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TEXT OF STORY
KAI RYSSDAL: Last May the United States ended a postal service that had been around as long as the county had — sending letters and packages by sea. It’s airmail only now for most international postage. From Great Britain, commentator Robert Lyle wonders whether the change has been worth it.
ROBERT LYLE: It’s been 300 years since regular seagoing shipments of mail first started. Today most mail goes by air. So it seemed perfectly natural for the U.S. Postal Service to stop using ships and put everything on planes. After all, less than 3 percent of international mail went by sea anyway. And air package traffic has been growing for several years now — e-Bay sellers just one factor.
Sounds wonderful. But at what a price.
For example, a 2-pound packet of research papers used to cost around $8 to send by surface to Europe. The same packet now costs four times as much. Charities that send clothing, books and other essentials to the poor in Third World countries have been hit even harder.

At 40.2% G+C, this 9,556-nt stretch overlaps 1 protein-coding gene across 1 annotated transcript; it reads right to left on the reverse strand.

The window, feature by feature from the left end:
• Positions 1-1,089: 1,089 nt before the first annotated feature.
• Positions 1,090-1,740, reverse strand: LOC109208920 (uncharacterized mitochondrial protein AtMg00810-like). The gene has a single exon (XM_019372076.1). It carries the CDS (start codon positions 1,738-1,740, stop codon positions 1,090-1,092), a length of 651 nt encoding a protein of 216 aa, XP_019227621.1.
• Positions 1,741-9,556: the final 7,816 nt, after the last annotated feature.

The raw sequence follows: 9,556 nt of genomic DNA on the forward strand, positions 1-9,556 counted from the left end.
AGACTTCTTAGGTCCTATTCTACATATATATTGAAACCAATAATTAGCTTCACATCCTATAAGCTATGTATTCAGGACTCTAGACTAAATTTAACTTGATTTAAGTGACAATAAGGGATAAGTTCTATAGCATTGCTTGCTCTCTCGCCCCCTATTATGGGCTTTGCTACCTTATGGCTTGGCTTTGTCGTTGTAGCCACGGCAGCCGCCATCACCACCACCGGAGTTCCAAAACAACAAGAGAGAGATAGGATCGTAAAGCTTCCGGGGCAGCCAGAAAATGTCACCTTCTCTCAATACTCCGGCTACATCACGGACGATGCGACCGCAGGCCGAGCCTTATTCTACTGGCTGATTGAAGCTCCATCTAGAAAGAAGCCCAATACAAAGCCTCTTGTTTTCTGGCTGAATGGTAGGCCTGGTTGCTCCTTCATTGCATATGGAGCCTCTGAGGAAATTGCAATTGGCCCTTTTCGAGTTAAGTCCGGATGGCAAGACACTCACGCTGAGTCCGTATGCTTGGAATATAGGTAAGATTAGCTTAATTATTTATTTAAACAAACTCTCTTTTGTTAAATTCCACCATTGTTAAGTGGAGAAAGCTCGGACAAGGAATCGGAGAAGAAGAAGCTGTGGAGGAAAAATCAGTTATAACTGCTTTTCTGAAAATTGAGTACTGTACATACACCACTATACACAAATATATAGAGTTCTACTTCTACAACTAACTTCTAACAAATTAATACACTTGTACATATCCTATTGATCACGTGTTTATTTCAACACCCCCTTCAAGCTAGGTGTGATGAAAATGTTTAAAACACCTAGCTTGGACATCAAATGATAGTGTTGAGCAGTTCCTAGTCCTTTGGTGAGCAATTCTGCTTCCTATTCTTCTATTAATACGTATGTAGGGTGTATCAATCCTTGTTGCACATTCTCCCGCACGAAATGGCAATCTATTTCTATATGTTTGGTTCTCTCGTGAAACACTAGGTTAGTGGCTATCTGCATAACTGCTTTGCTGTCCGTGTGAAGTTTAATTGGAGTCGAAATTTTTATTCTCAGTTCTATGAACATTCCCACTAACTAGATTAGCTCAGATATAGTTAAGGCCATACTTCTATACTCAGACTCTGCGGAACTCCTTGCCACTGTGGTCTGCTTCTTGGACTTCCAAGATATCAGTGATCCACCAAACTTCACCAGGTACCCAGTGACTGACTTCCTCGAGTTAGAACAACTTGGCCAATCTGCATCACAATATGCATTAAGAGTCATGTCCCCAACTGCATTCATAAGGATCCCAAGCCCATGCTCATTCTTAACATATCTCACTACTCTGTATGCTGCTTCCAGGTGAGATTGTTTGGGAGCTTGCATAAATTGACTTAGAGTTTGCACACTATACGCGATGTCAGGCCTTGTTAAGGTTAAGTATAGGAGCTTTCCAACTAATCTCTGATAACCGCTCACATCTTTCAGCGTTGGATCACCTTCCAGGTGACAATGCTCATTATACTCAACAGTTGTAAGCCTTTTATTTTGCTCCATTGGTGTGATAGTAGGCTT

They used to be able to send their aid in so-called M-Bags at very low sea rates. Now the mail is just too expensive.
The charities are looking for ways around this new hurdle. They want to use the law which allows free shipments to the blind and disabled. But Congress doesn’t allow the USPS to use profits from one class of mail to pay for another.
It’s all driven by economics of scale. Big shippers can still get sea mail — as long as they can fill a 40-foot-long container by themselves. Or if they spend millions on expensive mail products like express mail, they get sea mail as a bonus.
So the little guys are having to learn to work together. They can use one of 20 or so authorized postal wholesalers to combine their shipments to fill a container. It’s not perfect, but it helps.
That just leaves we individuals. I recently had a package sent by air from the states and it took 24 days to fly to Britain. That’s about the same time it would have taken to come by sea. Not much has changed. Except, of course, the price.
RYSSDAL: Robert Lyle is a semi-retired international economics journalist.
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